If becoming certified is not the best choice for you, there are certainly many ways to gain this type of knowledge through experience. Some wedding planners offer internships or assistant jobs where you can see what a wedding day is truly like in the “back of the house”. If you don’t have access to apprentice under another wedding planner, there are many fields related to wedding planning that can provide invaluable knowledge and experience to prospective planners.
Starting a Wedding Planning Business
Ok, so you have determined you are the right personality type to thrive in the wedding world, you have gained valuable experience by working with another wedding planner or in a related field, and now you are ready to start your own business. What is next?
Open Your Doors
Thankfully, the startup costs are fairly minimal for starting a Wedding Planning company as compared with many other businesses. All you need is yourself–and a website! The first step will be choosing a name for your business. Many decide to do business under their own name (like Jane Smith Events). If you know for certain you will never wish to hire employees to work under you, this is a great option. If you think you may want to build a team to also produce weddings, you may want to consider choosing a name that does not have your name in it, to create a little separation between you as a person and the company. Then future potential clients won’t feel disappointed to not have you, personally, working on their wedding when your employee, Mary Baker, can do the job just as well!
Build a Web Presence
After you’ve chosen your business name and filed for the required licenses it’s time to get your name out into the world. Start an Instagram and Facebook account under your business name at minimum, and you may want to also consider Snapchat, Twitter, and Pinterest. It’s a good idea to claim everything you can in your name and as you go along you’ll figure out what your clientele is following or not.
When it comes to the website, if you have some capital (likely your personal owner’s equity) you could hire a designer to create a website for you. If you are working from a tight budget, start with a template website that you can create via Wix, Weebly, Squarespace, or WordPress–depending on your tech know-how. Ensure that even if you hire a professional to design the site, that it is done on a platform that is easy for you to understand and make updates to on your own. You don’t want to have to rely on (or pay for) a designer to make photo or content updates in a timely fashion.
Pick a Place to Meet
Now, where should you meet your future clients? I would not recommend going right out and leasing a big office. Having a lot of overhead before you have your first client is not smart business sense. Instead, choose a free or inexpensive public space where you can meet clients that fits with the style of your ideal client. Are you hoping to be hired by hipster, laid back, artsy types? Maybe the local coffee shop seated on mid-century modern couches is right for you. Are you trying to attract the high-end luxury bride? Perhaps meeting in the lobby of a 5-star hotel is a better feel. Get creative, and make sure it’s someplace where you can count on finding a seat in a quiet corner.
When it comes to hiring employees, this is another place that I would recommend waiting on until you have more of an established business. Plan to do most of the heavy lifting (literal and figurative–ha!) for your new clients yourself at least in your first year. If you need additional assistance on the day of weddings, plan to hire contractors who are going to work for you from time to time. Do make sure you understand how to determine if your hires should legally be classified as a contractor so that you don’t get dinged by the IRS! There is a lot of gray area, so consulting a professional would be the best bet.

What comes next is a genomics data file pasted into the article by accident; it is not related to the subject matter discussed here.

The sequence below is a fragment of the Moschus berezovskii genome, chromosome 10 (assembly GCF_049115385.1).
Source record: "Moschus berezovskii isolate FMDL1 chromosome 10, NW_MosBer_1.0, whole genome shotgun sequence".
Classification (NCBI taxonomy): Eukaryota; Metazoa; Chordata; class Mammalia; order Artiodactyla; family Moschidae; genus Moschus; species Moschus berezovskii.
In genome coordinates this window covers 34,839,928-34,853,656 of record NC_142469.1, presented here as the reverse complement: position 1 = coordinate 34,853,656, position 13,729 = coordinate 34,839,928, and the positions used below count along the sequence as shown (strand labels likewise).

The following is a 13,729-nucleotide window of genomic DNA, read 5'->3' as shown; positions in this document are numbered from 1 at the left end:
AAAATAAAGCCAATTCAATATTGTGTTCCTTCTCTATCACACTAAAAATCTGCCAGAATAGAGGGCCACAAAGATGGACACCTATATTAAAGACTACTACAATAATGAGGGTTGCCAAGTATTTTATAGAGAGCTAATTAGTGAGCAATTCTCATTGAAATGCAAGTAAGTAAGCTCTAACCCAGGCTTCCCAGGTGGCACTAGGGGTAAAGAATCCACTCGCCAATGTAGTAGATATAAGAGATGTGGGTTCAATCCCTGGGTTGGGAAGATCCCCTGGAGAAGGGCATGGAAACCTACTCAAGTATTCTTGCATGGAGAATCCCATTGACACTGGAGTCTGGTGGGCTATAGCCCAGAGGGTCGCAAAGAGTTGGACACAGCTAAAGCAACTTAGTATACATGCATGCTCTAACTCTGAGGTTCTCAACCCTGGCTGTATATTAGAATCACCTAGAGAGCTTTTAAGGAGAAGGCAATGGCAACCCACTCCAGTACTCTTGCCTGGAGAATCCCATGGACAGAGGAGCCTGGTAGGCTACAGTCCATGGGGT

Decide What Services to Offer
Now comes the most difficult part–what services should you offer and what should you charge for those services? There are no one-size-fits-all answers to these questions. When it comes to your services, be sure you are offering services to your potential clients that will allow you to provide them with the best experience possible. Perhaps you feel great about creating a timeline, communicating with vendors, and executing a flawless wedding day but aren’t so sure you have a good handle on the hottest new venues or a good understanding of what kind of budget a client can expect. Start with offering coordination services (some call it “month of” coordination, but I urge you to take the words “day of” out of your vocabulary as it really undervalues ALL the preparation one has to do in advance of wedding day to provide great service in this arena) and then expand to partial or full planning services once you feel like you have enough experience to be an asset to your clients. If you spent years in the hotel world and know the ins and outs of vendor selection, budgeting, and project management timelines there is absolutely no reason to wait to include these services. Go for it!
Price Your Services
The pricing question is one that even seasoned wedding planners struggle with. You do not want to price yourself too low and undercut the market…or too high that you are not taking into account your “newbie” status. My recommendation would be to spend some time reviewing the websites of other wedding planners in your market that you know and admire. If they don’t have full pricing online they may have starting rates. Even call hotels or other vendors to see if they have a sense of what wedding planners in your area charge for different services. I would recommend against calling or emailing wedding planners pretending to be a bride. You want to be sure you are entering the wedding industry on a good foot, and if you are found it it can leave a bad taste in the mouths of those you might be working with often.